While an Over/Under bet can be approached as a binary problem if the given goal total is known, it is preferred to build a framework capable of producing over/under probabilities for any arbitrary total. With this in mind, we decided to formulate this bet type as a multiclassification problem, where a likelihood is sought for each possible outcome. Thus, probabilities can be summed on either side of a given over/under total. Because there is no theoretical limit to the quantity of goals that can be scored in an NHL game, we imposed an artificial limit of 17 – the most recorded in our database.
A two-step process was used to predict these goal totals, the first of which was to predict the number of goals scored by either team. This problem necessitated a similar approach to what would ultimately be used for game totals. That is, a model was trained capable of generating probabilities for each possible team-goal output. Here, we impose a limit of 12 and allow for the possibility of 0 goals being scored. The feature sets described in the previous section were restructured for this new paradigm, organizing variables into team and opponent classes rather than home and away.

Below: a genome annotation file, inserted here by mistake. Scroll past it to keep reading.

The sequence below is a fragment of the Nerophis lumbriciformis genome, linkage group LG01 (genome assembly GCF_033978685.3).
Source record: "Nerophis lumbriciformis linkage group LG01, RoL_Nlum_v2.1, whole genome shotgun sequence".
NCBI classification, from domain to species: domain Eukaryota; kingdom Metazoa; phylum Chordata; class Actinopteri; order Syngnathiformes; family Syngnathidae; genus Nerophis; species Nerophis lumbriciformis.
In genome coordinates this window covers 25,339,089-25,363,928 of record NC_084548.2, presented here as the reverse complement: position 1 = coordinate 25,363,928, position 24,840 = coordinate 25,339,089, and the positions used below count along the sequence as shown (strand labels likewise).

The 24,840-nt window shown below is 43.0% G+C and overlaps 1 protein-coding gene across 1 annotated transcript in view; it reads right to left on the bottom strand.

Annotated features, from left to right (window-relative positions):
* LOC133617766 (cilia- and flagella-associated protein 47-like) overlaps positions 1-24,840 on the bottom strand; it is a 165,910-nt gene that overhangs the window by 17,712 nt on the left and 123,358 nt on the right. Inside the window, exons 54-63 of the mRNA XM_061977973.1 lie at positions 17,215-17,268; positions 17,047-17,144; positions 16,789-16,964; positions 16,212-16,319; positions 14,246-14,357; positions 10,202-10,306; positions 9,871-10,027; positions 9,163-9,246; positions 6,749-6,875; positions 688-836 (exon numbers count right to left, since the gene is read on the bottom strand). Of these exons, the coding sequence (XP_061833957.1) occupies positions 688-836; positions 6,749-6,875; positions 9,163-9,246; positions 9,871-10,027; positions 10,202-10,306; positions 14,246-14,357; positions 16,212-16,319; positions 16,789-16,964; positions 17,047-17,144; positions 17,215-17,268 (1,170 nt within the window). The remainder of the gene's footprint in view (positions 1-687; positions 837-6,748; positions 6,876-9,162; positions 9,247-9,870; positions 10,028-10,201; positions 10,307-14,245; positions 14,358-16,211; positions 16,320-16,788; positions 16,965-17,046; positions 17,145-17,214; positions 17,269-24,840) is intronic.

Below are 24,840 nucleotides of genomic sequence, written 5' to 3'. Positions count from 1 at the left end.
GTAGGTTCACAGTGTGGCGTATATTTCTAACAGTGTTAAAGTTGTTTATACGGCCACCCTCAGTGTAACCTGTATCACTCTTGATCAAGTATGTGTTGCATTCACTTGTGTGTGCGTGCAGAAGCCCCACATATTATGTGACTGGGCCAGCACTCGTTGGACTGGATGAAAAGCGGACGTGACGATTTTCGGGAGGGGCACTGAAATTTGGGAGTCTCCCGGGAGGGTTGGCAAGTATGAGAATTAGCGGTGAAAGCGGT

The training, tuning and evaluations of these team-goal models followed the same steps as the win probability models, with a multi-log-loss function replacing the binary form used before. In total, 4 variations were tested. The CatBoost algorithm surpassed the others by a fair margin and any attempts at assembling a stacking model seemed to drag it down. Hence, the CatBoost classifier was selected. Its reported log-loss was 2.7485 and its accuracy was 23.54%. For reference, the benchmark log-loss for this problem (obtained by using the average probability distribution for team goals) is 3.0183.
These team-goal models serve as stepping stones towards the sought total. The outputs for either team involved in a game are passed as inputs to a subsequent classifier and supplemented with another feature set containing additional information relating to these teams. Two model types were tested here: a multilayer perceptron and a CatBoost classifier. Once again, the latter performed best.
Two variations of log-loss were used for validation: the same multiclass error used in the team-goal example, and another binary loss using the common 5.5 goals as an over/under total and summing probabilities to give binary likelihoods. Oddly, the multiclass loss was no better than the benchmark – 3.0519 to 3.0515. The binary over/under log-loss, however, beat the benchmark of 0.6847 with a score of 0.6832. We suspect this result is caused in part by nonzero probabilities in goal classes that were absent in the validation data set (there were no instances of 16 or 17 goals). The model also performed poorly on the held-out 2017-18 testing data, scoring a multiclass loss of 3.1271 (benchmark = 3.1240) and a binary log-loss of 0.6967 (benchmark = 0.7022).